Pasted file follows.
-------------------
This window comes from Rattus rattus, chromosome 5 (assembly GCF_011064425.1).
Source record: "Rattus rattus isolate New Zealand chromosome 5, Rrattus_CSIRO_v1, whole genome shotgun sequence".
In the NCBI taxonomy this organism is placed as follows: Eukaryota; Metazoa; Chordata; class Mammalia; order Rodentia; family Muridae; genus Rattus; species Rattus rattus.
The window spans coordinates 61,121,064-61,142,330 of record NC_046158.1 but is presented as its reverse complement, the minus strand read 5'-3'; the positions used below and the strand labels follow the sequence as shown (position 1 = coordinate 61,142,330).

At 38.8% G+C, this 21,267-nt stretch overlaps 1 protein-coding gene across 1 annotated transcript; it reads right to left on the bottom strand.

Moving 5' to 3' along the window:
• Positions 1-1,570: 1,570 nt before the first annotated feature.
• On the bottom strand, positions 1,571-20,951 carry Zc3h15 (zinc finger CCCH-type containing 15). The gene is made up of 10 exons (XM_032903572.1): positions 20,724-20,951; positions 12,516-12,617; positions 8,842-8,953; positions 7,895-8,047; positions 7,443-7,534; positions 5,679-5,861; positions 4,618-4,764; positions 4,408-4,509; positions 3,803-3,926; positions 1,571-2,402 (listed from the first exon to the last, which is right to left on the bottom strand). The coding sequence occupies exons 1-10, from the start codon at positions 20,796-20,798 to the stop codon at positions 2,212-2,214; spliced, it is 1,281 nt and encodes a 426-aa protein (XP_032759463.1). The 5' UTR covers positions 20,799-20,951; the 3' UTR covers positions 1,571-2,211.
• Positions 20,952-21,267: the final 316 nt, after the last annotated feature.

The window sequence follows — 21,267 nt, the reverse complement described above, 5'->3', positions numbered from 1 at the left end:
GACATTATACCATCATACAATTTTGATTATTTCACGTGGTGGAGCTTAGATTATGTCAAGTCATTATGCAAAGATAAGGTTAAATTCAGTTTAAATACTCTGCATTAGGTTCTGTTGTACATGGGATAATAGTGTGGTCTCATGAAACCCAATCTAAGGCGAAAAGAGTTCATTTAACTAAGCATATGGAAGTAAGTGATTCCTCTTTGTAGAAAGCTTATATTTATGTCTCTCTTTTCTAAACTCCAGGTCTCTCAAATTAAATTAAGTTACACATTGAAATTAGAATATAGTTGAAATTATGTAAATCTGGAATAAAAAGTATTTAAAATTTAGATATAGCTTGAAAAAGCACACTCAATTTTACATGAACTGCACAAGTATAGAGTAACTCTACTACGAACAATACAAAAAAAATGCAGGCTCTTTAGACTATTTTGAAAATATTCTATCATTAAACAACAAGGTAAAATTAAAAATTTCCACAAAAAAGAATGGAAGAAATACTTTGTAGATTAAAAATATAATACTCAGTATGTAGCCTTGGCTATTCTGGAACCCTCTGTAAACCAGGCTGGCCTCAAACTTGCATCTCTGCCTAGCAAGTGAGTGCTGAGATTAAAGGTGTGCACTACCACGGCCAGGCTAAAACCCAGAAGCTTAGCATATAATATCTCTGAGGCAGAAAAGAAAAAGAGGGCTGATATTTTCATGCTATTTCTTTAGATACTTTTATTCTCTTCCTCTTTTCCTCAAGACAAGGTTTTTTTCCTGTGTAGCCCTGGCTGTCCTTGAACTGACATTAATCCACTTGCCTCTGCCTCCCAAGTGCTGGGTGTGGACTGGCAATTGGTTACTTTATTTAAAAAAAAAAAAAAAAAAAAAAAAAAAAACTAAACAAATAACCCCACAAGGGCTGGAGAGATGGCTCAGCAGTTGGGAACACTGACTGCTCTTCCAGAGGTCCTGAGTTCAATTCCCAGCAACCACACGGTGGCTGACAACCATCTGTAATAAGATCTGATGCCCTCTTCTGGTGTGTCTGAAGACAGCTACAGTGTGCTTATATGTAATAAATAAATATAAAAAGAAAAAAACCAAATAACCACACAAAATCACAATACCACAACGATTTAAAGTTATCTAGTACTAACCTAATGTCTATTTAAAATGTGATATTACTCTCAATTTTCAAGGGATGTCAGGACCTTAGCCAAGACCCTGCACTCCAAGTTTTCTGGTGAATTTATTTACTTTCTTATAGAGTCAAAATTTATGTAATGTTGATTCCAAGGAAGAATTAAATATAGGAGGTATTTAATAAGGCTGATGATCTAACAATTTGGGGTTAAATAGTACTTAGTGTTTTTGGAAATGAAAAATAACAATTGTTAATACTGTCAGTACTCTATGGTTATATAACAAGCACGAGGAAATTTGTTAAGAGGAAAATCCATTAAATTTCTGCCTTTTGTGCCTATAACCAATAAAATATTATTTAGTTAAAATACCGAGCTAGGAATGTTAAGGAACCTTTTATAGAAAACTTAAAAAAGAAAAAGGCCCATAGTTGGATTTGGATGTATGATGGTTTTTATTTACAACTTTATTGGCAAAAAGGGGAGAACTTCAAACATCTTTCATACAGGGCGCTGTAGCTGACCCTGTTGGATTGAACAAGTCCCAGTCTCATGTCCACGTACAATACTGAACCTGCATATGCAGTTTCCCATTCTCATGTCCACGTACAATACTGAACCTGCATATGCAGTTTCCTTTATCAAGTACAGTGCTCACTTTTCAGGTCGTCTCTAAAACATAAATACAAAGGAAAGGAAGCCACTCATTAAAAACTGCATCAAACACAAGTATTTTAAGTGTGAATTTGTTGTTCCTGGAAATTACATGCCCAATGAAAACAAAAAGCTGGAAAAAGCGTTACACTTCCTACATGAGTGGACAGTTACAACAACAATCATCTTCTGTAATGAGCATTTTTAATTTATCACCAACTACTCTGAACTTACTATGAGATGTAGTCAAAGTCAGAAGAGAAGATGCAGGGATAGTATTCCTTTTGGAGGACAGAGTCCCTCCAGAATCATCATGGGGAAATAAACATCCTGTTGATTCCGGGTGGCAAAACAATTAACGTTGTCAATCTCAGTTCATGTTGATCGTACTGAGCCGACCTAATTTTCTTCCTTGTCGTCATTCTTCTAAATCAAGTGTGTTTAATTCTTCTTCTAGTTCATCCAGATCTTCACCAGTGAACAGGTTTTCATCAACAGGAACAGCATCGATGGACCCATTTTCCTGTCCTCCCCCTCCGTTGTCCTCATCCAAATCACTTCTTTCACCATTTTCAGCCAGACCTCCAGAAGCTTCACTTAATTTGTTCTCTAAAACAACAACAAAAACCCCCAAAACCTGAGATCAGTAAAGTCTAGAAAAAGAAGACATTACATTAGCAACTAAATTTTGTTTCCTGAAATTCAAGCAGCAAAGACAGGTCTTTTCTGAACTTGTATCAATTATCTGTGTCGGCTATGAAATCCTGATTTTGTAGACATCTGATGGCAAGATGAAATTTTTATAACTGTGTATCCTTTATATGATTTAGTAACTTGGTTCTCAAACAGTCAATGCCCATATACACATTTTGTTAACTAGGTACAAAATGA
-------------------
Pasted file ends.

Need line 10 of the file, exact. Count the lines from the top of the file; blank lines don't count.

The window sequence follows — 21,267 nt, the reverse complement described above, 5'->3', positions numbered from 1 at the left end: